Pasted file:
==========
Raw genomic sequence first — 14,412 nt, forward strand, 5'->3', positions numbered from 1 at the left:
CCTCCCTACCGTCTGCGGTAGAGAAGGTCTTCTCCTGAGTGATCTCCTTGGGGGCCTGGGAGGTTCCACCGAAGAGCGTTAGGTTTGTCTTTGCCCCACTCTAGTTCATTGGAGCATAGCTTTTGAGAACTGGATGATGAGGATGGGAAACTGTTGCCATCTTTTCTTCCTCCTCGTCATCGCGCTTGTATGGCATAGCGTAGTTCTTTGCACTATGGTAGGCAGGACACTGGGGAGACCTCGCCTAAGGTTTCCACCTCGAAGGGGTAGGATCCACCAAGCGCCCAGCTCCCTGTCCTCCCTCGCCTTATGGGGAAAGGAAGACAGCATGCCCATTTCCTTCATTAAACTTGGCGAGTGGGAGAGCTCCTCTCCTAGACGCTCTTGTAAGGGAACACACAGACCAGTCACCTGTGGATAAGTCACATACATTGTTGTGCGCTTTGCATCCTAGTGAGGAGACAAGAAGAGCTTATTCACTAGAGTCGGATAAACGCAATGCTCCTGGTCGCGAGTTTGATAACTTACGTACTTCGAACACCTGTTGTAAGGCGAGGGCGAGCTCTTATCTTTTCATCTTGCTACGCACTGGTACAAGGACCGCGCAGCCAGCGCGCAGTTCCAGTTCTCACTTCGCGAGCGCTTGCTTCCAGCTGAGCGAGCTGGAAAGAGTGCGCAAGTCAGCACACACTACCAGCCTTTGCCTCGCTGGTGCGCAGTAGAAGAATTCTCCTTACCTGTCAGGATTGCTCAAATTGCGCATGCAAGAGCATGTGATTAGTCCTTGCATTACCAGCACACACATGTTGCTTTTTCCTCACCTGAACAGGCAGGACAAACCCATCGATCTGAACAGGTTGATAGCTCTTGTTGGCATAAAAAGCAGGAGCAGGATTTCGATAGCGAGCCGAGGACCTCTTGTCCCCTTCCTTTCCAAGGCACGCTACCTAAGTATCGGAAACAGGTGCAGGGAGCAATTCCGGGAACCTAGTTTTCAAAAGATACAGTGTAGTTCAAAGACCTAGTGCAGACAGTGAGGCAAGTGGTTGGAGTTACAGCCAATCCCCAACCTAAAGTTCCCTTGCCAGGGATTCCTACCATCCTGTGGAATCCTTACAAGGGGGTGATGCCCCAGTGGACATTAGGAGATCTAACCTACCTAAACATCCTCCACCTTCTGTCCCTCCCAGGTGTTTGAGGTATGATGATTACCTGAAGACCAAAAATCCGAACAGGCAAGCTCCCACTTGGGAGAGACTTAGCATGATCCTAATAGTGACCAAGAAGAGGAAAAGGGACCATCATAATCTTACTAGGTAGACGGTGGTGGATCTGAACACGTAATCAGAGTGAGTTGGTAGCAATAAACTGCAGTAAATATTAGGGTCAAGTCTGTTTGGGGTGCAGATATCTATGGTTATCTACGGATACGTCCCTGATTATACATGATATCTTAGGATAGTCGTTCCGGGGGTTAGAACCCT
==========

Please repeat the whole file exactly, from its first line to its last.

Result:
Raw genomic sequence first — 14,412 nt, forward strand, 5'->3', positions numbered from 1 at the left:
CCTCCCTACCGTCTGCGGTAGAGAAGGTCTTCTCCTGAGTGATCTCCTTGGGGGCCTGGGAGGTTCCACCGAAGAGCGTTAGGTTTGTCTTTGCCCCACTCTAGTTCATTGGAGCATAGCTTTTGAGAACTGGATGATGAGGATGGGAAACTGTTGCCATCTTTTCTTCCTCCTCGTCATCGCGCTTGTATGGCATAGCGTAGTTCTTTGCACTATGGTAGGCAGGACACTGGGGAGACCTCGCCTAAGGTTTCCACCTCGAAGGGGTAGGATCCACCAAGCGCCCAGCTCCCTGTCCTCCCTCGCCTTATGGGGAAAGGAAGACAGCATGCCCATTTCCTTCATTAAACTTGGCGAGTGGGAGAGCTCCTCTCCTAGACGCTCTTGTAAGGGAACACACAGACCAGTCACCTGTGGATAAGTCACATACATTGTTGTGCGCTTTGCATCCTAGTGAGGAGACAAGAAGAGCTTATTCACTAGAGTCGGATAAACGCAATGCTCCTGGTCGCGAGTTTGATAACTTACGTACTTCGAACACCTGTTGTAAGGCGAGGGCGAGCTCTTATCTTTTCATCTTGCTACGCACTGGTACAAGGACCGCGCAGCCAGCGCGCAGTTCCAGTTCTCACTTCGCGAGCGCTTGCTTCCAGCTGAGCGAGCTGGAAAGAGTGCGCAAGTCAGCACACACTACCAGCCTTTGCCTCGCTGGTGCGCAGTAGAAGAATTCTCCTTACCTGTCAGGATTGCTCAAATTGCGCATGCAAGAGCATGTGATTAGTCCTTGCATTACCAGCACACACATGTTGCTTTTTCCTCACCTGAACAGGCAGGACAAACCCATCGATCTGAACAGGTTGATAGCTCTTGTTGGCATAAAAAGCAGGAGCAGGATTTCGATAGCGAGCCGAGGACCTCTTGTCCCCTTCCTTTCCAAGGCACGCTACCTAAGTATCGGAAACAGGTGCAGGGAGCAATTCCGGGAACCTAGTTTTCAAAAGATACAGTGTAGTTCAAAGACCTAGTGCAGACAGTGAGGCAAGTGGTTGGAGTTACAGCCAATCCCCAACCTAAAGTTCCCTTGCCAGGGATTCCTACCATCCTGTGGAATCCTTACAAGGGGGTGATGCCCCAGTGGACATTAGGAGATCTAACCTACCTAAACATCCTCCACCTTCTGTCCCTCCCAGGTGTTTGAGGTATGATGATTACCTGAAGACCAAAAATCCGAACAGGCAAGCTCCCACTTGGGAGAGACTTAGCATGATCCTAATAGTGACCAAGAAGAGGAAAAGGGACCATCATAATCTTACTAGGTAGACGGTGGTGGATCTGAACACGTAATCAGAGTGAGTTGGTAGCAATAAACTGCAGTAAATATTAGGGTCAAGTCTGTTTGGGGTGCAGATATCTATGGTTATCTACGGATACGTCCCTGATTATACATGATATCTTAGGATAGTCGTTCCGGGGGTTAGAACCCT